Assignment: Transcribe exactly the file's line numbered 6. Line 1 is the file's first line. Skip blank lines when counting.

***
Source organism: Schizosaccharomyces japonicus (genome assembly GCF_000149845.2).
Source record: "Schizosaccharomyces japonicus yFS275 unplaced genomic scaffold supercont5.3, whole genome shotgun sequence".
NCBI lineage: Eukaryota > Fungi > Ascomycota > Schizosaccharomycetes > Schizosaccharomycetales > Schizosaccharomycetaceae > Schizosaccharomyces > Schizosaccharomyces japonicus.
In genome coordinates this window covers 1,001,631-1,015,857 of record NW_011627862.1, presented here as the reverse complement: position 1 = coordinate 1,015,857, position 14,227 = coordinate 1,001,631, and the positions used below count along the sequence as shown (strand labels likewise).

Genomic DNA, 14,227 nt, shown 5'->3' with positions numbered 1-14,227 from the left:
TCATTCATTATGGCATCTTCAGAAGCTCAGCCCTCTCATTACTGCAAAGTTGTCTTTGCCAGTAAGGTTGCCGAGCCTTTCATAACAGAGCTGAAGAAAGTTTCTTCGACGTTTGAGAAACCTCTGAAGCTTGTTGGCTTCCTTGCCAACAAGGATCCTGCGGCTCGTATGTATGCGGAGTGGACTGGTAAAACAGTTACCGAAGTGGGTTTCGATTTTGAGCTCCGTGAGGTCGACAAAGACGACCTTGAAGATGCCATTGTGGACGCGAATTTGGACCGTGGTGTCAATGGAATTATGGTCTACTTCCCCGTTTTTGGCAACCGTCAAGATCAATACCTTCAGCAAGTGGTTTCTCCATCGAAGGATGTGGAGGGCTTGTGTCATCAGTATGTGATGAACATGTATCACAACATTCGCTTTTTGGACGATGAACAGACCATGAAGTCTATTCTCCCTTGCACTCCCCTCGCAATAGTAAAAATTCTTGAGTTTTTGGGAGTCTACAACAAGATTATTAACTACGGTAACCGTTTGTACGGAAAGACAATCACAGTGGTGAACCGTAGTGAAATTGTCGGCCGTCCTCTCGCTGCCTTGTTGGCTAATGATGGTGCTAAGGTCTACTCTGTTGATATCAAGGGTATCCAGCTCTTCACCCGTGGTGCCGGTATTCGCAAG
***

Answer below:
TCATTCATTATGGCATCTTCAGAAGCTCAGCCCTCTCATTACTGCAAAGTTGTCTTTGCCAGTAAGGTTGCCGAGCCTTTCATAACAGAGCTGAAGAAAGTTTCTTCGACGTTTGAGAAACCTCTGAAGCTTGTTGGCTTCCTTGCCAACAAGGATCCTGCGGCTCGTATGTATGCGGAGTGGACTGGTAAAACAGTTACCGAAGTGGGTTTCGATTTTGAGCTCCGTGAGGTCGACAAAGACGACCTTGAAGATGCCATTGTGGACGCGAATTTGGACCGTGGTGTCAATGGAATTATGGTCTACTTCCCCGTTTTTGGCAACCGTCAAGATCAATACCTTCAGCAAGTGGTTTCTCCATCGAAGGATGTGGAGGGCTTGTGTCATCAGTATGTGATGAACATGTATCACAACATTCGCTTTTTGGACGATGAACAGACCATGAAGTCTATTCTCCCTTGCACTCCCCTCGCAATAGTAAAAATTCTTGAGTTTTTGGGAGTCTACAACAAGATTATTAACTACGGTAACCGTTTGTACGGAAAGACAATCACAGTGGTGAACCGTAGTGAAATTGTCGGCCGTCCTCTCGCTGCCTTGTTGGCTAATGATGGTGCTAAGGTCTACTCTGTTGATATCAAGGGTATCCAGCTCTTCACCCGTGGTGCCGGTATTCGCAAG